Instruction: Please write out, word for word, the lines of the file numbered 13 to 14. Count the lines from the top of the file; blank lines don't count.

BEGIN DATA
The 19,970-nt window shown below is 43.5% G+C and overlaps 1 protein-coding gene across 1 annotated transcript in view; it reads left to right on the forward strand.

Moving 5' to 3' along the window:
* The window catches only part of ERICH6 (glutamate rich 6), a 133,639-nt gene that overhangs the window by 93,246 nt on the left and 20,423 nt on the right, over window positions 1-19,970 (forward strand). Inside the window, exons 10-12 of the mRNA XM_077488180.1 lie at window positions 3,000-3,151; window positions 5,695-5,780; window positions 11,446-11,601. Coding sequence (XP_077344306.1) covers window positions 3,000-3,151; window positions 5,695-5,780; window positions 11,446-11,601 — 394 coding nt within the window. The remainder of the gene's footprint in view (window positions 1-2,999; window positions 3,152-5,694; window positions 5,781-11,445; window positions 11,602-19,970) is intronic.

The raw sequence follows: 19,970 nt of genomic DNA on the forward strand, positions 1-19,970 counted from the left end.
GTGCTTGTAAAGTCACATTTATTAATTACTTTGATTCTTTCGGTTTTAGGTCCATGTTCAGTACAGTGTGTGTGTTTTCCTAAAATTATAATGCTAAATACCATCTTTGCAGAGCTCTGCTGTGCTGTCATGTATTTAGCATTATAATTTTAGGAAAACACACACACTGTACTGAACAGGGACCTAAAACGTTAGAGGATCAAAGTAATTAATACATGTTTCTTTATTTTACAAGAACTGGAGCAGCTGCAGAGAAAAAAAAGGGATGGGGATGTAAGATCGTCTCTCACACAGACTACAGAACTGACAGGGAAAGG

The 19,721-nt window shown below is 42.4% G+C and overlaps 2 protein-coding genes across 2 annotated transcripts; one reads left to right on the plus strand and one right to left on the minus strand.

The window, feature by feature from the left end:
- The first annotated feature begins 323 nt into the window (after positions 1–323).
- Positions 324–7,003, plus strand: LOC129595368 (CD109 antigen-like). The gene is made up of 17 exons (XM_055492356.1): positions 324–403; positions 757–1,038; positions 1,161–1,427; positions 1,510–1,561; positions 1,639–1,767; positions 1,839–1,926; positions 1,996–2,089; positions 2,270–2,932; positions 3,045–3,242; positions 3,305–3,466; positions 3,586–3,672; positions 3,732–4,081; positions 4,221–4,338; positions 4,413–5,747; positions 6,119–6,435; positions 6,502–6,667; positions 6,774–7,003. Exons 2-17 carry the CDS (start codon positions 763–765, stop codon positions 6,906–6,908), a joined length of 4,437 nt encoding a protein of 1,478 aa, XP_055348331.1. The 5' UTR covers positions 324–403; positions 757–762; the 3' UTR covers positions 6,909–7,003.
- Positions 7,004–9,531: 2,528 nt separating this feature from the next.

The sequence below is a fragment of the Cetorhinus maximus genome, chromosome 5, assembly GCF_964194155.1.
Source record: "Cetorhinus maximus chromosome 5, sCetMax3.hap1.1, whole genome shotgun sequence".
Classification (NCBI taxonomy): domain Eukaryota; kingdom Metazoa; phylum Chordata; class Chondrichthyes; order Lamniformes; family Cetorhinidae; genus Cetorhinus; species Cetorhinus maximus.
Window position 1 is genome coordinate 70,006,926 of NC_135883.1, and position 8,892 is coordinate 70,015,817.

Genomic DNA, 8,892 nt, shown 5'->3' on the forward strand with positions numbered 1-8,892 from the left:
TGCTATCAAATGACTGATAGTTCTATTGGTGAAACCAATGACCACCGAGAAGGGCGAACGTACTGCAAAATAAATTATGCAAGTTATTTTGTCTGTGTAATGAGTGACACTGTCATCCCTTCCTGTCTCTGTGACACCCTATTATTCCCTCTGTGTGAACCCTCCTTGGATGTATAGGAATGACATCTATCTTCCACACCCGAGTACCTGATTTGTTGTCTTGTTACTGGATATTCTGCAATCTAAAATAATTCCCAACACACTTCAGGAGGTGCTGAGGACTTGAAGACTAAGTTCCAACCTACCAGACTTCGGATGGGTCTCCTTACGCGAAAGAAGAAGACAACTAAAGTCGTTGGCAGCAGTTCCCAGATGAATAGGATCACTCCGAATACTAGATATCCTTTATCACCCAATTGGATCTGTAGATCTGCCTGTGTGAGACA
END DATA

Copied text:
Classification (NCBI taxonomy): domain Eukaryota; kingdom Metazoa; phylum Chordata; class Chondrichthyes; order Lamniformes; family Cetorhinidae; genus Cetorhinus; species Cetorhinus maximus.
Window position 1 is genome coordinate 70,006,926 of NC_135883.1, and position 8,892 is coordinate 70,015,817.